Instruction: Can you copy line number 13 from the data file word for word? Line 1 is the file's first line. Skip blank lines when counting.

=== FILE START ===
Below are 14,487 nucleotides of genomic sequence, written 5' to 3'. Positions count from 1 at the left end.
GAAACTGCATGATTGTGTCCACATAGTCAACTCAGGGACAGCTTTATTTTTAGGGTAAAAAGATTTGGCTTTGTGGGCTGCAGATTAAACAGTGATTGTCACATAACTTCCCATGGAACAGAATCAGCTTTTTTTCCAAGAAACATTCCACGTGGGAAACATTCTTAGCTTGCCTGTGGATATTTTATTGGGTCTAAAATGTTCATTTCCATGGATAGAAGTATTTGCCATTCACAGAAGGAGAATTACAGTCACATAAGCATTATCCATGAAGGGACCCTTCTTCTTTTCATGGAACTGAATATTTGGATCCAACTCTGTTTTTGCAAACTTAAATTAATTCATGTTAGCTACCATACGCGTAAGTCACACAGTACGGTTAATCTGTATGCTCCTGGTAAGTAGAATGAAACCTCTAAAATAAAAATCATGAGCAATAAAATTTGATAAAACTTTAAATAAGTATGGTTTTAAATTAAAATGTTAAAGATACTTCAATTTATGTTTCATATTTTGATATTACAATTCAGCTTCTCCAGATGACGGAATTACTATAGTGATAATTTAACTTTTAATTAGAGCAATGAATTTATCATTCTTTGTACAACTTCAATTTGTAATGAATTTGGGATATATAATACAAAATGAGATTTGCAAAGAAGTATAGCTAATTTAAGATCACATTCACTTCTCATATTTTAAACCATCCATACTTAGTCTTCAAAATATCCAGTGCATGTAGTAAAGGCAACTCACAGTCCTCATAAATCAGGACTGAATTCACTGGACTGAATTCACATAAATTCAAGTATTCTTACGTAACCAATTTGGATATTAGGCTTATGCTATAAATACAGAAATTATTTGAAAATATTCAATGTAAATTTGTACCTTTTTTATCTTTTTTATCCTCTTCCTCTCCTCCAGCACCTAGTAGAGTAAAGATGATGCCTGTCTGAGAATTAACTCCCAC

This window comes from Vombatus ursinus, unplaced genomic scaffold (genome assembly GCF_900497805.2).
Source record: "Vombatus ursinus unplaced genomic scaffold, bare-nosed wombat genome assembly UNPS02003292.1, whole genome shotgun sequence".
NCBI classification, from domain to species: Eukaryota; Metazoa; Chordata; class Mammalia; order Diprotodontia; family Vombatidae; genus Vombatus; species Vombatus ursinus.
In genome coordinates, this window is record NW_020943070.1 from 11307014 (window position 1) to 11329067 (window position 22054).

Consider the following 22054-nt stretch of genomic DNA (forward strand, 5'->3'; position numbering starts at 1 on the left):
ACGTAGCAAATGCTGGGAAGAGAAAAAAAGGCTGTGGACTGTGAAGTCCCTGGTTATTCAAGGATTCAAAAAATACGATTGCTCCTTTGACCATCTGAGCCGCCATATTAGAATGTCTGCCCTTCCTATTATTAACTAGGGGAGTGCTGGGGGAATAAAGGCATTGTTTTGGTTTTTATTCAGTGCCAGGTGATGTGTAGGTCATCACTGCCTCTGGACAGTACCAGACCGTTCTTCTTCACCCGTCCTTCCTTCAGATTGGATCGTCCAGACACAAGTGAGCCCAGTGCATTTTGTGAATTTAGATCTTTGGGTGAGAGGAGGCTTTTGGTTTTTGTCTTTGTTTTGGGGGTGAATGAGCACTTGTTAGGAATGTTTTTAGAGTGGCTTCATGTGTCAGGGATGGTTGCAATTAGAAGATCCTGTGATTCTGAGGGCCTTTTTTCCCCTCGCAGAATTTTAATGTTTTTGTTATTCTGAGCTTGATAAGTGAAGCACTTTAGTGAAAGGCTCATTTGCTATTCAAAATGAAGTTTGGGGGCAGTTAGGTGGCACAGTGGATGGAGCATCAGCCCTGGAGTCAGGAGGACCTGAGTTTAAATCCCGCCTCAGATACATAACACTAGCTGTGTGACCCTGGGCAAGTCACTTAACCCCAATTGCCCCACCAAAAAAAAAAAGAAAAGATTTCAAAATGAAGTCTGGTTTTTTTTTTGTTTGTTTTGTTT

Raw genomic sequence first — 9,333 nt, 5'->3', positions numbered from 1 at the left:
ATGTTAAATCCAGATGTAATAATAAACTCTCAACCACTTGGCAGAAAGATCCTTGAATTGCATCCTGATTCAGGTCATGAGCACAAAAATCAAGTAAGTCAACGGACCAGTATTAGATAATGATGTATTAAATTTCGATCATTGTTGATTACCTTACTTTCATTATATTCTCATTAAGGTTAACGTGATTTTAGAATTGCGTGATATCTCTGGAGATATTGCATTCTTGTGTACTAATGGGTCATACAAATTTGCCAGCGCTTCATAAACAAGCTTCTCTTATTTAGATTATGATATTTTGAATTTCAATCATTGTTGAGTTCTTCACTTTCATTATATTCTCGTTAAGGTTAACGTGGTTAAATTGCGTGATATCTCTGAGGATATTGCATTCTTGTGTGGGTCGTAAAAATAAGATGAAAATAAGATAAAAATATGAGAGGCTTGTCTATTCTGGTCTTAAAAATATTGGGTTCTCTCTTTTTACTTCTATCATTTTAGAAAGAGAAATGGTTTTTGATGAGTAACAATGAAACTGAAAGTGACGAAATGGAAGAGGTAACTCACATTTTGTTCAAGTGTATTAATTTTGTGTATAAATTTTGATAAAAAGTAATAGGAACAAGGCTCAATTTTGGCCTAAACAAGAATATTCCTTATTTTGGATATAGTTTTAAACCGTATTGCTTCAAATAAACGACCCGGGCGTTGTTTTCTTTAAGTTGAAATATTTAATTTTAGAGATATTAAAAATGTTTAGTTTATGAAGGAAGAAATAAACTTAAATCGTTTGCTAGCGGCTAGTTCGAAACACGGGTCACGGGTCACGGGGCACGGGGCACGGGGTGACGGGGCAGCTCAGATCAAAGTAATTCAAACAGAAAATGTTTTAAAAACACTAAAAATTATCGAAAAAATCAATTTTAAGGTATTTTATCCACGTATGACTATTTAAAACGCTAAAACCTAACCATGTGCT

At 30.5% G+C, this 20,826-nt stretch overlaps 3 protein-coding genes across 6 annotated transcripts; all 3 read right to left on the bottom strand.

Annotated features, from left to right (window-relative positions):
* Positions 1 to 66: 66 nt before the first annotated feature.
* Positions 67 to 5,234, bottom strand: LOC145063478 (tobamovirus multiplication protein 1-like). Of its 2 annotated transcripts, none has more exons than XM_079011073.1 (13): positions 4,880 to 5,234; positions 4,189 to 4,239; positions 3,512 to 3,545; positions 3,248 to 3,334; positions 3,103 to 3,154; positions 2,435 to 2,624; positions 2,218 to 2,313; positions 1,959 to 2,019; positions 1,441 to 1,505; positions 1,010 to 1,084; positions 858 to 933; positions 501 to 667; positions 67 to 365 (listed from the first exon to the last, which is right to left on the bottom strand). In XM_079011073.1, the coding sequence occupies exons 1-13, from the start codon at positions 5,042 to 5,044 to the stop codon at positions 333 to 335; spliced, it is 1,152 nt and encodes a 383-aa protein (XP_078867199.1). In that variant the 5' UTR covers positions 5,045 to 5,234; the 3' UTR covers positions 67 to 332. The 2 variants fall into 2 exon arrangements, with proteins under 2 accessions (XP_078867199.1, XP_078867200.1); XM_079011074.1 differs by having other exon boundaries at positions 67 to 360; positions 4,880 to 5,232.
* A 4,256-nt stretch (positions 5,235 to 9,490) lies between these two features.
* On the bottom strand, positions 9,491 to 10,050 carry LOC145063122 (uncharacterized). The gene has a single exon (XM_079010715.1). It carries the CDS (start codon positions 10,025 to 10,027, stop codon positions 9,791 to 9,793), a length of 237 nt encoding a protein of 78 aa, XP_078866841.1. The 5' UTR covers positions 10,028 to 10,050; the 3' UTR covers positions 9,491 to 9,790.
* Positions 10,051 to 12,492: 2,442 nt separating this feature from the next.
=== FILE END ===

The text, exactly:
* Positions 1 to 66: 66 nt before the first annotated feature.